The subsidiaries were rewarded in the settlement with a discount on the fine for cooperating well with the Public Prosecution Service. How does such a collaboration work? You give something and get something in return?
“You get nothing back. The first thing our lawyer said was: they are the Public Prosecution Service and you are not.” Drost holds one hand high, the other a lot lower. “You do not negotiate with the Public Prosecution Service.”
Did you ask if the FIOD wouldn’t raid the headquarters?
“No, they don’t have to ask permission for that. We did say to them: if there is something, and that could be anything, let us know. Then we can ensure that it is collected in the right way.”
The Public Prosecution Service has not received the internal investigation of De Brauw from SHV.
“Some pieces do, some don’t. I also never received the full official report from the Public Prosecution Service. There are many interview reports in the report, from a lawyer who interviews our employees. You can’t just use those interviews for a criminal investigation. We also have a duty of care towards employees. Do I have to ask permission from those people, without knowing whether they will be prosecuted or not? That is not even legally possible.”
Ten former employees of Eriks and Mammoet are still suspected.
Have you been tapped yourself?
“Yes. I read that in a report. That is a very uncomfortable feeling. It may sound silly, but I wasn’t here when all this happened. So you can accuse me of anything, but I wasn’t with SHV yet. I believe that the threshold for tapping someone is not very high.”
Are the people who have been interrogated or heard by the FIOD prepared by SHV’s lawyer?
“We have offered that they all have themselves represented professionally. I think that’s the right thing to do, because I wouldn’t have the faintest idea what would happen to me if I was asked to visit the Public Prosecution Service or the FIOD. We have also offered to pay the charges unless they are suspicious and it all goes wrong.”
Read more about NRC’s investigation into corruption at SHV: Buried under a thick layer of sand
The Public Prosecution Service used the SHV case to demonstrate a new style of combating corruption. Register yourself, cooperate and you will receive a discount on the fine. The next time you find something, will you think: I will run to the Public Prosecution Service again?
“Well, I never think so. It’s not a consideration for us. I don’t believe we’re going to report anything because of a discount or not. Overall, I think it’s a good method. It is quite difficult for the Public Prosecution Service to get information from abroad.”
You said earlier that the corruption at Econosto was structural. How could it go on for years under the SHV umbrella?
“It is incomprehensible that this was possible. Bizarre. It started a long time ago and has become an accepted way of doing business in the Middle East, where this is much more common. It’s growing, people are apparently getting used to it.
“SHV has traditionally been very decentralized, based on trust. We have learned that even better we should tell the companies that they have to control what is happening.”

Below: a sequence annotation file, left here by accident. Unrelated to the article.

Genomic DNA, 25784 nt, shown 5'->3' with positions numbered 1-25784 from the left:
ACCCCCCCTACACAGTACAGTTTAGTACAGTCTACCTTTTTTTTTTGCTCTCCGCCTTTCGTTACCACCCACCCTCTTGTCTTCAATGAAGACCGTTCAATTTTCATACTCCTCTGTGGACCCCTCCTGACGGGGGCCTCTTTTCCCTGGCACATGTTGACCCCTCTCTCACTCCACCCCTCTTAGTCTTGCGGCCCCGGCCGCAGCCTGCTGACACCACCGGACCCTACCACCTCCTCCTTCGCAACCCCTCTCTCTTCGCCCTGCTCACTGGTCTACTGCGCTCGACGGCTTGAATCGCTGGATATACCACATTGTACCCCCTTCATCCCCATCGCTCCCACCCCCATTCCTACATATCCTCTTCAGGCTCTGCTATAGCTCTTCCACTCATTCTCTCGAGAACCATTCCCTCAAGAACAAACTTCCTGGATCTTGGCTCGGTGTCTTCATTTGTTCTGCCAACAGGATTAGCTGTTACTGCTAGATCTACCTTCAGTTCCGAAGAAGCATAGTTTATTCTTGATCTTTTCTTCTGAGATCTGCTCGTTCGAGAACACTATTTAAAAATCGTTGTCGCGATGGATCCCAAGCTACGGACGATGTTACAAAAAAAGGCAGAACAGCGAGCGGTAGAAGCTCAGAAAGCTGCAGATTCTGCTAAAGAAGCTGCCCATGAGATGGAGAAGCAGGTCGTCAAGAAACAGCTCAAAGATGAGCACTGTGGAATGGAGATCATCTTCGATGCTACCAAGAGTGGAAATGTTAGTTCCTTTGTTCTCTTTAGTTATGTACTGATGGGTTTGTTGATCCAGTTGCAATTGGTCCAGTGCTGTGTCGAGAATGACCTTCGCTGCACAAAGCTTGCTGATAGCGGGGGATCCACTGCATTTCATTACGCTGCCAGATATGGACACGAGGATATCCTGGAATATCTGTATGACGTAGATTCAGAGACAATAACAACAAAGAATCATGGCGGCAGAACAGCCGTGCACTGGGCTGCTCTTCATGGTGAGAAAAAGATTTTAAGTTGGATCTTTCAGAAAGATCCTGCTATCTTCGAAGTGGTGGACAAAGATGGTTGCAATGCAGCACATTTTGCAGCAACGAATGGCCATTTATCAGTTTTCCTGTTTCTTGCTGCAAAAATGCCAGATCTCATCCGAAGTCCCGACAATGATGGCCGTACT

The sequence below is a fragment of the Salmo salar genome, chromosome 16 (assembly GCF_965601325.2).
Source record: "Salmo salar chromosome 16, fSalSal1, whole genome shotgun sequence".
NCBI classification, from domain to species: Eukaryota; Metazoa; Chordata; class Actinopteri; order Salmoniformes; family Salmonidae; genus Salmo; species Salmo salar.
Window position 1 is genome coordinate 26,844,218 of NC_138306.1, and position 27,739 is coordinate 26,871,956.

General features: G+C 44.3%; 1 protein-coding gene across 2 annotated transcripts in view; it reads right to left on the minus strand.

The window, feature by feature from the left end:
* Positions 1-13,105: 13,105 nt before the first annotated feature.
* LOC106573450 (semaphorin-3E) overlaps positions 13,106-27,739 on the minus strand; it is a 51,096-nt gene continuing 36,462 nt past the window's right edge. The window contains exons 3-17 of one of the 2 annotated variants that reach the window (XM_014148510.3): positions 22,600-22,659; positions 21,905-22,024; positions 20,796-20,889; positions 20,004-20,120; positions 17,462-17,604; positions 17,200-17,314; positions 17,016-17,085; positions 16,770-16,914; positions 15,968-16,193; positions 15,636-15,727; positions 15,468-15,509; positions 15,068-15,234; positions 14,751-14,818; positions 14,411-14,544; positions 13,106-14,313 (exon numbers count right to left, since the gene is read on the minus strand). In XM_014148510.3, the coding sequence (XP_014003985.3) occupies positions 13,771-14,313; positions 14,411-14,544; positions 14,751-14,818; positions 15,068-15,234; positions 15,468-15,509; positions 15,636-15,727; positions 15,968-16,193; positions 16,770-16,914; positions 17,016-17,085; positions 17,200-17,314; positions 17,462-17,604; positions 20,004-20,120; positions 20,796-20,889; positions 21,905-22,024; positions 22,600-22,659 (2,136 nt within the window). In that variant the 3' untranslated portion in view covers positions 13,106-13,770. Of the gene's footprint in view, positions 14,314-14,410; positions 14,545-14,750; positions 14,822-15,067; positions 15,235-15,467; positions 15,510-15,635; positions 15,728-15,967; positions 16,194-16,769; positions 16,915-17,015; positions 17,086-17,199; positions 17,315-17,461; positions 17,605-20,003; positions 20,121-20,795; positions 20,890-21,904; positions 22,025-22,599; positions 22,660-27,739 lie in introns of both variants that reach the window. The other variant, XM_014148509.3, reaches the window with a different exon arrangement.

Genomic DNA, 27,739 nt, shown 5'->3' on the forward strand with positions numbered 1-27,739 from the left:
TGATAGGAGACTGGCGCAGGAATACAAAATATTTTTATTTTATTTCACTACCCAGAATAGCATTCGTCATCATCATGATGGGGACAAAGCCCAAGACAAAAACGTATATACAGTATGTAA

Is SHV responsible for the corruption in the subsidiaries?
“We do feel responsible. We take it morally and we are ashamed of it, let there be no doubt. We closed the operation in Dubai, which cost a lot of money and lost 100 people their jobs. We have turned away dozens of people who were involved. But legally I’m not responsible for anyone’s behavior somewhere in the desert. I’m not going to apologize for something I wasn’t there for.”
Shouldn’t SHV completely get rid of corruption-prone countries?
“Um, cross the border into Germany and you’ll find corruption there too. People in difficult countries are more alert than in countries where you don’t expect it.”
What is SHV doing now to prevent abuses?
„In 2007 or 2008 we started making a internal auditdepartment in all subsidiaries. Now companies also have to ethics & compliancehave a department. You check the customer, you educate your people, there is the external accountant. As a result of this hassle, we also had a huge discussion about our purpose. Who are we, what do we do, what drives us, what are our standards and values? To also emphasize the soft side. And we have a speak-up policy. People can call a phone number to report suspicious things.”
How many people do that?
“Hundreds a year. But such a report sometimes turns out to be about an argument with the boss. We are most concerned about countries where there are no reports at all, such as China.”
Is something like human rights still a consideration for leaving countries?
“We feel responsible for the way we do business. That is now at play with subsidiary Nutreco with certain vitamins that come from China. Amino acids I believe. They are made there. There is now an accusation that it cannot be ruled out that it violates human rights.”
“Yes. And that is reason for us to have Nutreco, who had come up with that themselves, to do a thorough investigation to see if we can get our finger on it.”
A version of this article also appeared in NRC Handelsblad on 26 June 2021
A version of this article also appeared in NRC in the morning of June 26, 2021